Will Owen, organizer and co-curator of Fung Wah Biennial states, “The Fung Wah Biennial was an idea now taken a little too far. We’re essentially creating a series of gallery exhibitions on chinatown buses– while traveling between cities in the Northeast with artist interventions, snacks, and all the joys and frustrations of a regular gallery opening, but traveling at 70 miles per hour.”
Gallery visits by appointment (email firstname.lastname@example.org)
Who makes me laugh out loud? Who holds my hair back when I vomit? Who takes care of me when I am sick? Tell me of the mysteries of friendship. Of a strength that goes beyond the physical. It brings such a quality of joy that on the merit of its strength it must exist long after we die. That we speak every day for 3 months and then stop for 3 years; a friendship lightly peppered with emoji text messages. Yet we are not broken. That there are some who bring me down, and yet they are my friends. That there are some who make my heart sing, and yet we are not friends. Why? And that through and through it is understood, ubiquitously and through the ages, that friendship is golden, and at that, it is the most solid of goldens.
FRIENDSHIP features work by friends of Ariel Abrahams, as well as work by their friends. FRIENDSHIP will also host two sleepovers, one at the start of the show (January 22nd) and one at the closing (January 26th). These sleepovers will feature performances, games, television watching, cooking, and sleeping. Please email (email@example.com) for details on how to attend.
Ariel Abrahams was born in New York in 1988 and graduated from New York University in 2010. His work has been performed in venues and universities worldwide including the Embros Theater in Athens, Greece, Front Space in Kansas City, Princeton University, Night Kitchen in Philadelphia and numerous venues in New York City. He writes poetry and opera in email, inky pen drawings, .zip files, audio, sleepovers, long walks, shabbat dinners, and records under the name lonohomo. He is fascinated by religion, group dynamics, and imagination. Ariel is currently a resident at Flux Factory in Queens, New York, and is the Director of Public Engagement for the theater group Odyssey Works.
With the growth of mass communication channels, media wars have become a strong and powerful machine of creating, conducting and escalating conflicts between countries, nations and communities. In the current political agenda, when global relations between main players on the world’s political arena are again being reconsidered, the power of media in forming and broadcasting ideologically charged discourse becomes especially obvious and disturbing. Since television the Internet have become easily accessible and embraced by the masses, they have influenced our world views and fed us with selectively constructed news in order to shape our thinking and prevent us from critical analysis of the information we are being delivered.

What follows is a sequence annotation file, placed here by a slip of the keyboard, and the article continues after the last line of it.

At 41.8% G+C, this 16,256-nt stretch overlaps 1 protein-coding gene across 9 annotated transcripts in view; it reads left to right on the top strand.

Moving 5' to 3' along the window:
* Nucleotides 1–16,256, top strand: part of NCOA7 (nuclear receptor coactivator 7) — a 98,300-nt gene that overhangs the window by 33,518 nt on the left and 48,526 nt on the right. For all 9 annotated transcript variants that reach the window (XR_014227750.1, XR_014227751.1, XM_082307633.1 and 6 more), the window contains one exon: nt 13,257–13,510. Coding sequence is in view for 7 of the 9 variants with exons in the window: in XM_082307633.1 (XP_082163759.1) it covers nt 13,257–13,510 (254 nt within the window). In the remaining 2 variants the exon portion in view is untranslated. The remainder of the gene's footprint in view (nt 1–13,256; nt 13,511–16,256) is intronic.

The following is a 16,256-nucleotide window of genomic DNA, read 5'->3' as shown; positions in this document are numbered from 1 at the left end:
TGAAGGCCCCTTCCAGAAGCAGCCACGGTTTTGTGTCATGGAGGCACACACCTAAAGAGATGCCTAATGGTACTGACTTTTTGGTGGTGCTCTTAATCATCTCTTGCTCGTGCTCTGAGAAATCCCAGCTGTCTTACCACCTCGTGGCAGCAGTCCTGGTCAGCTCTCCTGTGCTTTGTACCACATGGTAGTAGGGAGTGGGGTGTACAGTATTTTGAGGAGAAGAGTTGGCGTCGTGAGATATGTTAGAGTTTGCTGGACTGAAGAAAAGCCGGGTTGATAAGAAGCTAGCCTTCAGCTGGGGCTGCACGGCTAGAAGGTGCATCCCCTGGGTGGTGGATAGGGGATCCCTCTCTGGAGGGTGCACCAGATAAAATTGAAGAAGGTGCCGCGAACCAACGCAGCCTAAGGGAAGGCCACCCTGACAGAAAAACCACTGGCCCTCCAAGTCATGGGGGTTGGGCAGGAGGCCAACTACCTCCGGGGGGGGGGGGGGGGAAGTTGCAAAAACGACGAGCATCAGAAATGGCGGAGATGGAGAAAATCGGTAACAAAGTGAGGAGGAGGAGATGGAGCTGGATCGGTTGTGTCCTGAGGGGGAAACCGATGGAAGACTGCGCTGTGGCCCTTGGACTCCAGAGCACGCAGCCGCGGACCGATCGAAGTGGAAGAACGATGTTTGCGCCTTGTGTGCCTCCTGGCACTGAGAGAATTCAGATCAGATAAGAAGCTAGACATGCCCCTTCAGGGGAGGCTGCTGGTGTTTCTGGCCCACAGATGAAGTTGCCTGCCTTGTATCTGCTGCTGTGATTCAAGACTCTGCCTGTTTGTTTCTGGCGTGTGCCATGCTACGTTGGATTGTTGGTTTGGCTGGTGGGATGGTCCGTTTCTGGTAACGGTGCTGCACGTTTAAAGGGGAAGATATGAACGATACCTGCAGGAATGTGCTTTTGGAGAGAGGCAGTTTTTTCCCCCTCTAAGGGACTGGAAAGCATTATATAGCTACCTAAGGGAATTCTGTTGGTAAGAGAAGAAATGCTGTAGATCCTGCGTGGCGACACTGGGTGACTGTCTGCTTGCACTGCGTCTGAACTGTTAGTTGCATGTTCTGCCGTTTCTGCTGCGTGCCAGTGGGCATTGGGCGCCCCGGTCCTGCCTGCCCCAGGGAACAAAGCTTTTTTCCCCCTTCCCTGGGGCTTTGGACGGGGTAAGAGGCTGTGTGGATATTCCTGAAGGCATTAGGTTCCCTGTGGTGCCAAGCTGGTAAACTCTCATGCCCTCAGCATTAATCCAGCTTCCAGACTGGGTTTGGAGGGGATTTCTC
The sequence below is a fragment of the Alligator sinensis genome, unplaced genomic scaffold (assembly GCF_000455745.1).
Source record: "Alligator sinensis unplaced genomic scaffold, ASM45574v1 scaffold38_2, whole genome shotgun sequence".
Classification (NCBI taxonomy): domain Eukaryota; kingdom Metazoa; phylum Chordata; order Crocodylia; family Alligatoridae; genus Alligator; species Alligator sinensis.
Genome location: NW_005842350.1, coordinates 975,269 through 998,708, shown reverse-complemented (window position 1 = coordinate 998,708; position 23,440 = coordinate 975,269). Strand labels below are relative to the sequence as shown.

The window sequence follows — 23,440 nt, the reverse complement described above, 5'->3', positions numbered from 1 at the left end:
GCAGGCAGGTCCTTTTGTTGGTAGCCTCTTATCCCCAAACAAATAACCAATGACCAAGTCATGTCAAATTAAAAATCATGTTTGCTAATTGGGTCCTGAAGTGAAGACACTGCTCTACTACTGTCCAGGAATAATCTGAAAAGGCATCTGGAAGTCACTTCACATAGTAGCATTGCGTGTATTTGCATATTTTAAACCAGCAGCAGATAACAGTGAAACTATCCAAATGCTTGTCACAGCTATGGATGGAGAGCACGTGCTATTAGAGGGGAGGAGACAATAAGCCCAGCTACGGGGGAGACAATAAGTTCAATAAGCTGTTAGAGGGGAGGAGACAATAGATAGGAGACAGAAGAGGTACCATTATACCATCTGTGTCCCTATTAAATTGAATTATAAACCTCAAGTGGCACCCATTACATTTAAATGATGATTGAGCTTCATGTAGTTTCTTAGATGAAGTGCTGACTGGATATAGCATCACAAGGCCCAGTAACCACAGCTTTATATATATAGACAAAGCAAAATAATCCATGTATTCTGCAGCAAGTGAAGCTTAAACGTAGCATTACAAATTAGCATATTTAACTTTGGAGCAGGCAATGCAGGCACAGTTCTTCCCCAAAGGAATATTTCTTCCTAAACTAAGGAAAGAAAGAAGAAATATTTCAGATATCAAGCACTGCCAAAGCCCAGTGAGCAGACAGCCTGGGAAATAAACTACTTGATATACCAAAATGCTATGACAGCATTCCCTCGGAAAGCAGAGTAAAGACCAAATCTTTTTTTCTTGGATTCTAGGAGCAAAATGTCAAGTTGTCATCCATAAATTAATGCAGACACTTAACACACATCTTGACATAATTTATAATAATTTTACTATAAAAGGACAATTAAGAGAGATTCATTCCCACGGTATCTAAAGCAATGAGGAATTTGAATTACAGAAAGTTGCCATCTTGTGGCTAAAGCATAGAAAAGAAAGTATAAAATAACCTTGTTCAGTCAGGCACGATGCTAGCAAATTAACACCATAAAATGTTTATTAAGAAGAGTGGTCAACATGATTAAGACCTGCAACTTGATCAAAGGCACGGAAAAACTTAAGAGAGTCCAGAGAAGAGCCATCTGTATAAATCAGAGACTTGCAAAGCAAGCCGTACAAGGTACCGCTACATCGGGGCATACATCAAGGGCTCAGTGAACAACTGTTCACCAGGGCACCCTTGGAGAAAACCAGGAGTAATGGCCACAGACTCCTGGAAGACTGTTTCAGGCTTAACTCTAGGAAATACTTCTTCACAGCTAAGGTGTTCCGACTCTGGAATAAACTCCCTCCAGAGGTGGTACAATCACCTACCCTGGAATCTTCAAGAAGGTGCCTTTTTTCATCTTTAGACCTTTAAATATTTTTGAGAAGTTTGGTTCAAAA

TOK’s new exhibition ‘Propaganda News Machine’ will explore the notion of propaganda, the news construction and designs of multiple realities in the media today. The show attempts to present, analyze and unveil some of the strategies that governments use in order to create specific images/views of political and social events and influence audience’s opinions when it comes to broadcasting cases in the global political arena.
TOK curators Anna Bitkina and Maria Veits analyze the media discourse related to the conflict between Russia and the U.S. during the Cold War, as well as the new wave of opposition between the U.S. and Russia today. TOK questions if artistic practice can create an alternative media discourse free of propaganda and whether curators and artists can be independent cultural diplomats. Can art influence politics and oppose global political games?
Invited artists and researchers will analyze strategies and mechanisms of the media and mass culture realm in the era of mass television development of the Cold War era and determine whether some are still used today. Through printed series of postcards and stamps Emily Newman looks at the figure of the spy in American mass culture during the time of the Cold War and in contemporary films and TV series. In his series of posters with quotes of American politicians Yevgeniy Fiks investigates espionage concepts in the US mass culture and relations between communism and homosexuality used in the United States’ propaganda in the 50’s-60’s. Fiks draws a historical parallel to the antigay law in Russia and how it is presented today in the U.S. media. Media researcher and activist Stephen Duncombe provides theoretical insight on the notion of ‘propaganda’ throughout history, as well as quotes of famous speakers and politicians. American filmmaker Mark Boswell will create a new work combined of short Soviet didactic films screened in movie theaters as propaganda.